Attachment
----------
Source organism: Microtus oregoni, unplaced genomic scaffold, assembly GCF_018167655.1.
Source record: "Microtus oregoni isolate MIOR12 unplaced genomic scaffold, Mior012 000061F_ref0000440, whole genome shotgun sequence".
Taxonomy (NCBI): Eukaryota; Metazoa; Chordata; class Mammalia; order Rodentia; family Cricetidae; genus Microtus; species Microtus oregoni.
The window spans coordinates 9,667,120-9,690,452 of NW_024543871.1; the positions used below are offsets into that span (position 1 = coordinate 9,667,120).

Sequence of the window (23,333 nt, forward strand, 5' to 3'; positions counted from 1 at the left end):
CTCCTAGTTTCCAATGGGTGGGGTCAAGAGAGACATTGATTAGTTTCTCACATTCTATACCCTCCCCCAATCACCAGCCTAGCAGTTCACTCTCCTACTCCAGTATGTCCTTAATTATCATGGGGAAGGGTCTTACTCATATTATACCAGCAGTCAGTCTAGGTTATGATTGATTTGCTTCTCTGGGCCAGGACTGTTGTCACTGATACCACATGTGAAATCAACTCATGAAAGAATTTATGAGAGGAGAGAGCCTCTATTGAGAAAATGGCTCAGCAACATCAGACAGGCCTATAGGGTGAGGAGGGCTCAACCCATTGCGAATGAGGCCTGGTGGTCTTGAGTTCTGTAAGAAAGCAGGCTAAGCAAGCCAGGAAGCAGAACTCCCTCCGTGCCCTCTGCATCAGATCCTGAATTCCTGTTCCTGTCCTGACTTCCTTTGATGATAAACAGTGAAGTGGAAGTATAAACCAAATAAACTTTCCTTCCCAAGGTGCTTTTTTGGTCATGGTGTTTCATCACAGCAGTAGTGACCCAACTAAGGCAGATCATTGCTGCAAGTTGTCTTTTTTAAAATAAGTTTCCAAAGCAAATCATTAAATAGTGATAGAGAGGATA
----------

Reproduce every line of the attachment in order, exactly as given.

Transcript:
Source organism: Microtus oregoni, unplaced genomic scaffold, assembly GCF_018167655.1.
Source record: "Microtus oregoni isolate MIOR12 unplaced genomic scaffold, Mior012 000061F_ref0000440, whole genome shotgun sequence".
Taxonomy (NCBI): Eukaryota; Metazoa; Chordata; class Mammalia; order Rodentia; family Cricetidae; genus Microtus; species Microtus oregoni.
The window spans coordinates 9,667,120-9,690,452 of NW_024543871.1; the positions used below are offsets into that span (position 1 = coordinate 9,667,120).

Sequence of the window (23,333 nt, forward strand, 5' to 3'; positions counted from 1 at the left end):
CTCCTAGTTTCCAATGGGTGGGGTCAAGAGAGACATTGATTAGTTTCTCACATTCTATACCCTCCCCCAATCACCAGCCTAGCAGTTCACTCTCCTACTCCAGTATGTCCTTAATTATCATGGGGAAGGGTCTTACTCATATTATACCAGCAGTCAGTCTAGGTTATGATTGATTTGCTTCTCTGGGCCAGGACTGTTGTCACTGATACCACATGTGAAATCAACTCATGAAAGAATTTATGAGAGGAGAGAGCCTCTATTGAGAAAATGGCTCAGCAACATCAGACAGGCCTATAGGGTGAGGAGGGCTCAACCCATTGCGAATGAGGCCTGGTGGTCTTGAGTTCTGTAAGAAAGCAGGCTAAGCAAGCCAGGAAGCAGAACTCCCTCCGTGCCCTCTGCATCAGATCCTGAATTCCTGTTCCTGTCCTGACTTCCTTTGATGATAAACAGTGAAGTGGAAGTATAAACCAAATAAACTTTCCTTCCCAAGGTGCTTTTTTGGTCATGGTGTTTCATCACAGCAGTAGTGACCCAACTAAGGCAGATCATTGCTGCAAGTTGTCTTTTTTAAAATAAGTTTCCAAAGCAAATCATTAAATAGTGATAGAGAGGATA